Brain Pickings

Posts Tagged ‘children’s books’

03 MARCH, 2015

Special Delivery: A Sweet Children’s Book Starring a Heroine Partway Between Eloise and Amelia Earhart

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A mischievous reminder that nothing is insurmountable in the conveyance of a loving gesture.

Virginia Woolf called letter writing “the humane art” and Lewis Carroll saw in it an invitation to be more civil to one another. There is, indeed, something deeply humanizing and civilizing not only about the act of setting contemplative thought down to paper for another mind to contemplate in turn, but also about the chain of human touch relaying that message, heart to hand to heart, from sender to receiver via postal worker. And yet we live in an age where such correspondence has fallen out of favor as we co-react with the click of a Send button — so much so, that the very prospect of sending a real letter seems like a gargantuan task that few care to undertake.

In Special Delivery (public library), Caldecott-winning author Philip C. Stead and illustrator Matthew Cordell wink at our relationship with correspondence by making that seemingly gargantuan task literally so. They tell the story of little Sadie — a brave, single-minded, will-do-whatever-it-takes heroine partway between Eloise and Amelia Earhart — who decides to mail her beloved Great-Aunt Josephine an elephant, because Josephine “lives almost completely alone” and “could really use the company.”

When Sadie discovers that stuffing the elephant in a mailbox wouldn’t work, she heads to the post office to mail him as an oversized package.

“Please be gentle with him. So do not bend him, or drop him, or shake him much at all. He is fragile and very easily might break,” she instructs the postmaster, who proceeds to inform her that she’d need to buy an impossible number of stamps to mail such a large package.

Determined to get the elephant to her Great-Aunt, Sadie decides to borrow her neighbor Mary’s plane. (In a culture where only 31% of children’s books feature female protagonists, one can’t help but be heartened by Stead’s cast of courageous women.)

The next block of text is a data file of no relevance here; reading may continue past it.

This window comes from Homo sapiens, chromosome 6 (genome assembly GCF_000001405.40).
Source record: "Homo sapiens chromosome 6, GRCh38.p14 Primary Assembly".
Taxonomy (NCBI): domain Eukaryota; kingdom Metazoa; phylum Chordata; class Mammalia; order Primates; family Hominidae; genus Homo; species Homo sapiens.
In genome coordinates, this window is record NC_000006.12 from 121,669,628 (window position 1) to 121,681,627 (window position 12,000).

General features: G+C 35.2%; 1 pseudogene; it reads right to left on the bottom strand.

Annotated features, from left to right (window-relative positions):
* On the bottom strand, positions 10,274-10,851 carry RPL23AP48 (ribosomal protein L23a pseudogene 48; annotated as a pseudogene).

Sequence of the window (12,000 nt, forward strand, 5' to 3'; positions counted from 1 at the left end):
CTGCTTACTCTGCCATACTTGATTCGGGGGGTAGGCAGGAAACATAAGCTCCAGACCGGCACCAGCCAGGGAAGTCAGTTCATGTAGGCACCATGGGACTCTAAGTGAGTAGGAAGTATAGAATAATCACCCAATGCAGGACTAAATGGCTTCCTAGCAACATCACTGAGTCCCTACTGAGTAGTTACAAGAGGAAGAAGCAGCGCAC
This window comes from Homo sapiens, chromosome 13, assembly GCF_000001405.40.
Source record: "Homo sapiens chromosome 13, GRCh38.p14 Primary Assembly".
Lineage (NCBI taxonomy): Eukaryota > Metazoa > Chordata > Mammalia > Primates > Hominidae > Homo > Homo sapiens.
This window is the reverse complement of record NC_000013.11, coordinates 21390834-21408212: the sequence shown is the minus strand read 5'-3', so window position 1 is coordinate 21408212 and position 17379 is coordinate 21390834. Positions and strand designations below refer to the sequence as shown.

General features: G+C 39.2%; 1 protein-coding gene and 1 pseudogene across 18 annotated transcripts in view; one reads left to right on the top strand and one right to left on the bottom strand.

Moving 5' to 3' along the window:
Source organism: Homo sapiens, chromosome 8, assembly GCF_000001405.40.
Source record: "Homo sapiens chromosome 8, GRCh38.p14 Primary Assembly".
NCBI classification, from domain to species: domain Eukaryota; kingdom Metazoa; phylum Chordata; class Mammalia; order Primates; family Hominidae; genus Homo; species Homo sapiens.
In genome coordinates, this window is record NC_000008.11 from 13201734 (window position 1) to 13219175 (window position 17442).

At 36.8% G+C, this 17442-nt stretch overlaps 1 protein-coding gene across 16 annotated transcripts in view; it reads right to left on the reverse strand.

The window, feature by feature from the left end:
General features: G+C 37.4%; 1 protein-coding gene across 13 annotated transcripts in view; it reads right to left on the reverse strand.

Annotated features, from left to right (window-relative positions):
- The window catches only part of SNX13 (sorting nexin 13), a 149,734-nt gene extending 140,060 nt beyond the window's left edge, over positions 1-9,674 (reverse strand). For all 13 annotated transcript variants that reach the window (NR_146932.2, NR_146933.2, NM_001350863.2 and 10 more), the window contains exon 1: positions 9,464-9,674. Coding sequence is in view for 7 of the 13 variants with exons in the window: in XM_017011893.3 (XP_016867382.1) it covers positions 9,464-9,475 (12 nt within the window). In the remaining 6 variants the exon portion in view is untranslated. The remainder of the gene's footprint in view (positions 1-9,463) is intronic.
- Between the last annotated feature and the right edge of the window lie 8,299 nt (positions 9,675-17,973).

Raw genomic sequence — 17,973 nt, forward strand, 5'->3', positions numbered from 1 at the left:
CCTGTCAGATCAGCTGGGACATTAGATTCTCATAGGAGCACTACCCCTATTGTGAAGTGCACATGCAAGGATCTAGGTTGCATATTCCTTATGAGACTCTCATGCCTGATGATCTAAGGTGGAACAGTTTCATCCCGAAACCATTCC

But the plan crashes as the plane does, and Sadie and her elephant land in the middle of the jungle.

Unperturbed, Sadie asks the Alligator for a ride down the river, promising to someday mail him a real letter with “a giant stick of bubble gum” inside, as a token of gratitude.

With her large friend in tow, Sadie hops on a train and imagines braving bandits.

A train will get us there quickly, and anyway it’s nice to see new things.

Finally, she gets a lift from the ice cream truck and makes it to Josephine, who awaits her surrounded by other mysterious packages and fanciful wild animals.

As the two embrace, Josephine offers her great-niece a cup of restorative hot chocolate, but Sadie insists on getting one urgent matter out of the way first. Squatting on the ground, with a box of gum by her side, she pens a “real letter” — a young woman of her word.

Special Delivery is an absolute delight, emanating Charlotte Zolotow’s quietly mischievous storytelling and Jules Feiffer’s expressive sensibility, and yet entirely original. Complement it with a very different but at least as touching tale of bravery and friendship starring alligators.

Illustrations courtesy of Macmillan; photographs my own

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23 FEBRUARY, 2015

The Velveteen Rabbit, Reimagined with Uncommon Tenderness by Beloved Japanese Illustrator Komako Sakai

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A tender tale of how the soft bonds of love confer realness upon our existence.